It is December 1154 and Eleanor of Aquitaine is crowned Queen of England in Westminster Abbey alongside her younger husband, the charismatic and ever restless King Henry II. Now Queen of England and Duchess of Normandy and Anjou, once Queen of France and always, in her own right, Duchess of Aquitaine, Eleanor is now in the realms of making history, becoming arguably the most famous and powerful woman of the Middle Ages. But the legend of Eleanor, the beautiful Duchess, muse of the troubadors, Crusader, Queen and mother to surely one of the most dysfunctional broods in royal history, is one well worth retelling and in no writer’s hands is she safer than in the care of Elizabeth Chadwick. The Winter Crown is the second in a trilogy which will, I have no doubt, become the definitive fictional account of this remarkable woman, who is brought to life on these pages as Alienor.
The Summer Queen, the first of the novels, covers the early years of Alienor’s life in France, culminating in her marriage to Henry, the son of Empress Matilda. In that novel, there are just glimpses of the character Alienor is marrying but, in The Winter Crown, Henry emerges in all his outrageous glory. Never without a mistress, Henry already has an illegitimate son and one of his first acts in The Winter Crown is to introduce the child into Alienor’s household. She can be under no illusion – she has met her match.
The Winter Crown focuses on Alienor’s prime years, the years in which she gave Henry child after child, becoming almost the brood mare she least wanted to be, years in which she lost children and the years that killed the one-time great love between Henry and Alienor. During this time, Henry continues to fight his grudge match against Alienor’s ex-husband, Louis the King of France, a man who featured so strongly in The Summer Queen. Beating Louis is personal and the two men never stop hounding each other across and through the castles, towns and fields of France. The years of campaign add a thrill to The Winter Crown as Henry and Alienor spend most of their time progressing through their lands on both sides of the Channel. Elizabeth Chadwick brings these places to life, most especially during those times when Alienor is able to visit her own duchy in the golden south. Henry and Alienor also spend many months at a time apart – the cost of war.
Alienor has her own battles to fight and most of them, during these years at least, take place on the birthing stool. The danger of childbirth is always apparent as is the fragility of a young life and the losses that Alienor and Henry endure changes them. I wasn’t far in to The Winter Crown before it had me weeping. Elizabeth Chadwick is the most beautiful of writers, conveying so well the timelessness of centuries’ old emotions which can be made so raw all over again.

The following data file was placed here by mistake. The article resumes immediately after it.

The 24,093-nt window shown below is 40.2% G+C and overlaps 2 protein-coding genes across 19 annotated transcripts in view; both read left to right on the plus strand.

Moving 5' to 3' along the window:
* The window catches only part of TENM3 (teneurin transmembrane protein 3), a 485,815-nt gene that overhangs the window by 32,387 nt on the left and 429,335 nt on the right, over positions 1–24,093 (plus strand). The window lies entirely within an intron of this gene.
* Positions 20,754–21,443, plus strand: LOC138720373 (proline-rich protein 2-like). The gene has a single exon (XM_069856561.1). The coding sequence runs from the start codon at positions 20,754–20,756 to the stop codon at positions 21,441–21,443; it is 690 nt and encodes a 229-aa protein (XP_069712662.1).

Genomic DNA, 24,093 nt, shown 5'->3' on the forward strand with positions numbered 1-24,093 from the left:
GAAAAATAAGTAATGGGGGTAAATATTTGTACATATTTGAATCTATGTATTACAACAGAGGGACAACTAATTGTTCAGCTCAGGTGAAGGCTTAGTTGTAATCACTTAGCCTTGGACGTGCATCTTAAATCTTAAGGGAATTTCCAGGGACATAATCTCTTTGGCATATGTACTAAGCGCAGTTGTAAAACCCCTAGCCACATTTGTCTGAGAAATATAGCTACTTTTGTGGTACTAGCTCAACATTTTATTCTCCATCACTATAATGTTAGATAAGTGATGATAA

While Alienor is known to history as a great queen, it is debatable how much actual power she possessed and the extent to which she was controlled by Henry. It is very likely that she felt that she had a battle on her hands and that comes across here. The role of women in medieval society is made painfully clear here in the way that rich heiresses (some of whom were just children) are disposed of to the highest bidder. There are several powerful tales in The Winter Crown, including the strikingly memorable account of an abbess snatched from her convent and forced into a marriage bed with a man she hated for a full ten years of despair.
I’ve read a fair few fictional depictions of Henry II over the years and I must say that his portrait in The Winter Crown has the most authentic feel of them all. Refusing to wear a crown or the trappings of rank, this is a power engine of a man. There is little or no sentimentality in him. Everyone has their use and everyone has a price. His battles with Thomas Becket, a man that Henry made into what he became, forms much of the first half of the book. The remainder raises the curse that was to afflict Henry through the rest of his life – his sons.
Alienor’s role in the feud between her husband and their sons is a fascinating one and it adds a tension to The Winter Crown as we watch Alienor mould her favourite, Richard. The Young King Henry, his father’s eldest legitimate son and heir, is an extraordinary figure in his own right, a light burning too bright, touched by tragedy. With the child John in the wings, difficult from birth, there is a sense that everything is about to collapse around these royal parents at war.
Elizabeth Chadwick is such a fine writer. She brings history to life so vividly it is as if we are witnessing it ourselves and not simply reading it on the page. The prose, including the dialogue, has a lightness to it, nothing is forced, it feels natural and real. The events took place centuries ago but Elizabeth Chadwick makes travelling back through the years seem effortless. The Summer Queen is such a fine novel but I think The Winter Crown even exceeds it which is an enormous achievement and fills me with excitement and anticipation for the conclusion of this wonderful story in The Autumn Throne. Without doubt, The Winter Crown is my historical fiction novel of the year so far.
I must finally mention that the hardback is a thing of beauty.